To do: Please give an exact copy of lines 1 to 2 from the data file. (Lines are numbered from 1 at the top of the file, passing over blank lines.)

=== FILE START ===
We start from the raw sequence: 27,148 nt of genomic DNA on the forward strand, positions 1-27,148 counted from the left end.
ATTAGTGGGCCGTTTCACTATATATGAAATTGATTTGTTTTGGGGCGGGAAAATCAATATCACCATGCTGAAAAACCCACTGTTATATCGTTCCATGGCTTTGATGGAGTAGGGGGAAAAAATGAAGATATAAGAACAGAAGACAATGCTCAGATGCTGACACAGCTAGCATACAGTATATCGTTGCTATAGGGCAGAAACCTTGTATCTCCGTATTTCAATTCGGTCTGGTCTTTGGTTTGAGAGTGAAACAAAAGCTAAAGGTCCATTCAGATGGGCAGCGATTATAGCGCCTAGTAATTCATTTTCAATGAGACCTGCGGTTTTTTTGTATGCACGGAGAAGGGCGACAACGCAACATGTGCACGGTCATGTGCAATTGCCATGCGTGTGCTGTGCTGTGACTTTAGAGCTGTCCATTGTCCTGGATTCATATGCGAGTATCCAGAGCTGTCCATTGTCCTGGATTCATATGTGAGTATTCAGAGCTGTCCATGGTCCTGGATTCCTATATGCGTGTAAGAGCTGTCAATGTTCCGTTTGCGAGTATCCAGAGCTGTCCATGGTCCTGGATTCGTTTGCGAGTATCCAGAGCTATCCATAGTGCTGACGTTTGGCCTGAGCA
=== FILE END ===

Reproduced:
We start from the raw sequence: 27,148 nt of genomic DNA on the forward strand, positions 1-27,148 counted from the left end.
ATTAGTGGGCCGTTTCACTATATATGAAATTGATTTGTTTTGGGGCGGGAAAATCAATATCACCATGCTGAAAAACCCACTGTTATATCGTTCCATGGCTTTGATGGAGTAGGGGGAAAAAATGAAGATATAAGAACAGAAGACAATGCTCAGATGCTGACACAGCTAGCATACAGTATATCGTTGCTATAGGGCAGAAACCTTGTATCTCCGTATTTCAATTCGGTCTGGTCTTTGGTTTGAGAGTGAAACAAAAGCTAAAGGTCCATTCAGATGGGCAGCGATTATAGCGCCTAGTAATTCATTTTCAATGAGACCTGCGGTTTTTTTGTATGCACGGAGAAGGGCGACAACGCAACATGTGCACGGTCATGTGCAATTGCCATGCGTGTGCTGTGCTGTGACTTTAGAGCTGTCCATTGTCCTGGATTCATATGCGAGTATCCAGAGCTGTCCATTGTCCTGGATTCATATGTGAGTATTCAGAGCTGTCCATGGTCCTGGATTCCTATATGCGTGTAAGAGCTGTCAATGTTCCGTTTGCGAGTATCCAGAGCTGTCCATGGTCCTGGATTCGTTTGCGAGTATCCAGAGCTATCCATAGTGCTGACGTTTGGCCTGAGCA